ANNAPOLIS (WJZ) — Due to flooding, Annapolis Police announced that these streets in the downtown area are closed:
- Sixth St. at Severn Avenue in the direction of downtown
- Compromise St. between St. Mary’s and Main St.
- Newman St.
- Dock St.
Annapolis expects more flooding to come, as the area is prone to flooding.
Some of the water already there is a product of storms unrelated to the tropical storm Florence, but the storm is still somewhat responsible and it’s projected to get slightly worse.
“It’s not even raining, I can’t believe how much it’s rose,” said Bobbi, an Uber driver in Annapolis.
As an Uber driver, Bobbi is worried that getting business Friday night may prove challenging with roads closed.
“Last weekend it was rising and went away and now it’s rising again,” Bobbi said.
Flooding has already been an issue this past week. City officials are preparing for it to get worse.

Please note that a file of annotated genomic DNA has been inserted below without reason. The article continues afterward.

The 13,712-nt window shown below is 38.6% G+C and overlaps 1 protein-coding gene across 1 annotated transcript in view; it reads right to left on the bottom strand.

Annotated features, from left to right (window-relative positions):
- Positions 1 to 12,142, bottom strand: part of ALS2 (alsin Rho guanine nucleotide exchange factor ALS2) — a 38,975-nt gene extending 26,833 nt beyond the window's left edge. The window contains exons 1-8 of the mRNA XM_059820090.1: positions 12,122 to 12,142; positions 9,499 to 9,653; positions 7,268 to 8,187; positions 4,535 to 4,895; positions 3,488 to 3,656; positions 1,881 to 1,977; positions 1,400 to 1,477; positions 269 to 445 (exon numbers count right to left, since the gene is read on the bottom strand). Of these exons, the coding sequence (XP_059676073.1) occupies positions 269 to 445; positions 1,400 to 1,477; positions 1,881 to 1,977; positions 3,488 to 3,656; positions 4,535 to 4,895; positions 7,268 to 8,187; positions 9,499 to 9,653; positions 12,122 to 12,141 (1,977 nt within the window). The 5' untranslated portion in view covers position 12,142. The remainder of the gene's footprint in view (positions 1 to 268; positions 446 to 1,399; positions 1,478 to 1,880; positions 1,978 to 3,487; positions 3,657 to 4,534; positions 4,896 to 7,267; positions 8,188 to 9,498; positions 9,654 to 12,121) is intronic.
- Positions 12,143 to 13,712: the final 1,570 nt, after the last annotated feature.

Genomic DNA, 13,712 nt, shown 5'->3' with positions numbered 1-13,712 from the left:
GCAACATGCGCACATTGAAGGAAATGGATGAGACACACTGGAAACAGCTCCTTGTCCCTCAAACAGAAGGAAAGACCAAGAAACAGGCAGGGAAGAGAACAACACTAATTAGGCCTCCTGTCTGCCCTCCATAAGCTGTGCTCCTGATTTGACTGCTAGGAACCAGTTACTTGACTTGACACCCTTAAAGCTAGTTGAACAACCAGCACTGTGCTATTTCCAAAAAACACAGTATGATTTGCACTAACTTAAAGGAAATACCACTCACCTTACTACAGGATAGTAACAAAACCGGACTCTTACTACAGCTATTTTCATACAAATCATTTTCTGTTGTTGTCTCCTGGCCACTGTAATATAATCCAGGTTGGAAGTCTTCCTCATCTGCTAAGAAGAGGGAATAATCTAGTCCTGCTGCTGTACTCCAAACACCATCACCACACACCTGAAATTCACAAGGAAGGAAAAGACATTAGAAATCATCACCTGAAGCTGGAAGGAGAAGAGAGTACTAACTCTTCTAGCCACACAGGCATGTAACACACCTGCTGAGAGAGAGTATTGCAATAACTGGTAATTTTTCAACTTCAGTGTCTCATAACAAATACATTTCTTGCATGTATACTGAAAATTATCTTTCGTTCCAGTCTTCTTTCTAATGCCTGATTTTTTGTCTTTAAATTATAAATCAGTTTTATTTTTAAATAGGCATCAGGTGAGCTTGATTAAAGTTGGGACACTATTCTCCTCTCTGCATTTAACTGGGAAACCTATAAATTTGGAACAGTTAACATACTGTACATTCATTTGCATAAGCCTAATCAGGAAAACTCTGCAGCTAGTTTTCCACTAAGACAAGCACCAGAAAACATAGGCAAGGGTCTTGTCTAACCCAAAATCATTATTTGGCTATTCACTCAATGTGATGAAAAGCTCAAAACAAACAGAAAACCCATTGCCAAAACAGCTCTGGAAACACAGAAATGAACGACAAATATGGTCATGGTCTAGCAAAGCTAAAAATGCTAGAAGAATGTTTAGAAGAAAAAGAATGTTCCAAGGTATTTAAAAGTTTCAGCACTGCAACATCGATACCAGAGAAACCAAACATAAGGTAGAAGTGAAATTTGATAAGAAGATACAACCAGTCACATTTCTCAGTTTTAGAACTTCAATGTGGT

“If you combine wind and tidal flooding and tidal surge and any precipitation this will be another flooded day down here in the city of Annapolis,” said Susan O’Brien, a City of Annapolis spokesperson.
But because Maryland was spared a direct hit, resources including a group of volunteers have made the journey to the Carolinas to help rescue efforts.
“We decided to go out last night, just to scope the area out to see where we’re going to go today and ended up getting hundreds of calls last night. We rescued a couple people that were posting on Facebook their addresses and stuff, elderly people, blind people,” said Mitchel, a volunteer rescuer.
Gov. Hogan is also authorizing the deployment of resources from State’s Army National Guard, specifically a helicopter aquatic rescue team. They are set to depart this weekend.
Back in Annapolis, conditions are being closely monitored and officials are urging drivers to be cautious.
“You know Annapolis floods all the time we’re going to have a flood mitigation project in a few years that helps pump this after out of her more efficiently but until then our greatest asset will be our greatest threat,” O’Brien said.